- FlexNoc, along with its engineering team, is being acquired from French interconnect IP developer Arteris, which already claims Qualcomm and many other major chipmakers (e.g. TI, Samsung, Cavium, Altera) as customers. Arteris promises to continue supporting third-party FlexNoc clients, but there's skepticism about its ability to pull it off.
- With mobile SoCs featuring a huge and growing number of building blocks - CPU cores, GPU cores, DSPs, media processors, and display/connectivity interfaces are among the items in question - acquiring direct control of FlexNoc could strengthen Qualcomm's Snapdragon R&D efforts.
- Qualcomm has been spending aggressively to stay ahead of mobile processor rivals: R&D spend rose 36% Y/Y in the June quarter to $1.13B.
- FQ4 results are due on Nov. 6.
Oct. 18, 2013, 11:47 AM
- Indian carrier Bharti Airtel says it has bought Qulacomm's (QCOM -0.1%) 51% stake in a JV that owns valuable 4G spectrum licenses. Deal terms haven't been disclosed.
- Qualcomm sold a 49% stake in the JV to Bharti last year for just $165M, after paying $1B for the licenses in 2010. As desired by Qualcomm, Bharti will use the spectrum to build a 4G network with a TD-LTE air interface. TD-LTE offers more downlink capacity in urban areas than FDD-LTE interfaces, which are used in most current 4G builds.
Sep. 24, 2013, 5:47 PM
- Using the LTE-Broadcast standard and spectrum it acquired from Qualcomm (QCOM) in 2011, AT&T (T) plans to create a mobile broadcast network to deliver video services to its subs. CEO Randall Stephenson hints the project has a 3-year ETA.
- AT&T's plans come even though Qualcomm's FLO TV mobile broadcast service (it used the spectrum sold to AT&T) crashed and burned in epic fashion. Nonetheless, Qualcomm is a major backer of LTE Broadcast, and is integrating the technology into its baseband chips.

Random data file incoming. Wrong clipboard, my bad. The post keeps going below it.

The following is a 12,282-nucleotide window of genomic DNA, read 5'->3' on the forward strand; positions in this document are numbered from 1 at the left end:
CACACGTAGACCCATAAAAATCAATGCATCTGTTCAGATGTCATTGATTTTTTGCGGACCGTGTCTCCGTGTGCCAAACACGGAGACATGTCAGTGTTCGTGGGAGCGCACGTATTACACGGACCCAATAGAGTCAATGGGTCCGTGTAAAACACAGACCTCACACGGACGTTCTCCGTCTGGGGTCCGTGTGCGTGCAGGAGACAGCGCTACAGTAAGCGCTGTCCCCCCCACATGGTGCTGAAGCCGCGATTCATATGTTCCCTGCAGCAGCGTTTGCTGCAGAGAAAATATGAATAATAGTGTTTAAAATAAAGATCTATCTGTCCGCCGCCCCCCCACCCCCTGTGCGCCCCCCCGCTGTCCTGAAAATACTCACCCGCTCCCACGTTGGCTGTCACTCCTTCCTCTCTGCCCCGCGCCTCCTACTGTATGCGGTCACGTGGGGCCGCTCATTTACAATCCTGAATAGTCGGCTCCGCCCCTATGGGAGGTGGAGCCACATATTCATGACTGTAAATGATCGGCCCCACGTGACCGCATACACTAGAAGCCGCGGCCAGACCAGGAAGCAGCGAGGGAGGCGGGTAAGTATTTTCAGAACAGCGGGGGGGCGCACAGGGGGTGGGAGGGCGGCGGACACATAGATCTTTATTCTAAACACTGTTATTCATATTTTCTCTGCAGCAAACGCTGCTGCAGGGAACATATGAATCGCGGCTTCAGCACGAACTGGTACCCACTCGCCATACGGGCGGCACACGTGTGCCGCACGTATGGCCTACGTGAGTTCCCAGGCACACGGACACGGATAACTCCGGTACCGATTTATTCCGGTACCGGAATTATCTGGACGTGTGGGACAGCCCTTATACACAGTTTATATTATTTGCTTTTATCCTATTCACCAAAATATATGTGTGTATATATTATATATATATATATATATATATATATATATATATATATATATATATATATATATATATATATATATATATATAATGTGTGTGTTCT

- Qualcomm argues LTE Broadcast's broader chip/phone support, integration with existing LTE networks and spectrum, and ability to let carriers quickly change what kind of content is broadcast at a particular base station will allow it to succeed where FLO TV failed.
- Stephenson also mentioned AT&T is close to selling its wireless tower assets. A sale could yield AT&T ~$5B in cash it could use to either pay down debt or make a European acquisition.
- Previous: AT&T closes ATNI deal, provides business update
Aug. 15, 2013, 11:34 AM
- Intel (INTC -1.8%) has quietly acquired a U.S.-based Fujitsu unit that has developed a multimode 4G RF transceiver chip. Terms are undisclosed.
- The chip giant calls Fujitsu's transceiver "probably the most advanced multimode LTE RF transceiver available in the open market." It should complement Intel's 4G baseband chips, and compete with transceivers from Qualcomm (QCOM), Analog Devices (ADI), and others.
- Intel's Infineon mobile chip unit has been slow to roll out a multimode 4G baseband; Intel has promised phones featuring one will arrive early next year. In the meantime, Qualcomm controls a 90%+ share of the burgeoning 4G baseband market.
- Meanwhile, Baird's Tristan Gerra justifies his downgrades of Intel and Micron (MU -4.6%) by citing a litany of concerns stemming from an Asian trip. Gerra's findings point to "a below-seasonal outlook for the second-half, with recent reductions in PC order rates, continued weakness in smartphones, rising analog IC inventories at distributors," and the potential for DRAM supply to exceed demand.
- Micron recently forecast DRAM bit growth will remain muted in 2H and 2014, leading to a favorable supply/demand balance.
Mar. 6, 2013, 4:41 AMSharp's (SHCAY.PK) future looks a little more secure after confirming that Samsung (SSNLF.PK) has agreed to invest ¥10.3B ($110M) in the struggling Japanese company in return for a 3% stake. Sharp will also provide large TV panels to the Korean firm and increase the shipments of smaller LCDs. Samsung's investment adds to a $120M injection from Qualcomm (QCOM) in December. Sharp's shares surged 14.05% in Tokyo on reports of the latest deal. (PR) | Comment!
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Qualcomm Inc develops digital communication technology called CDMA (Code Division Multiple Access), & owns intellectual property applicable to products that implement any version of CDMA including patents, patent applications & trade secrets.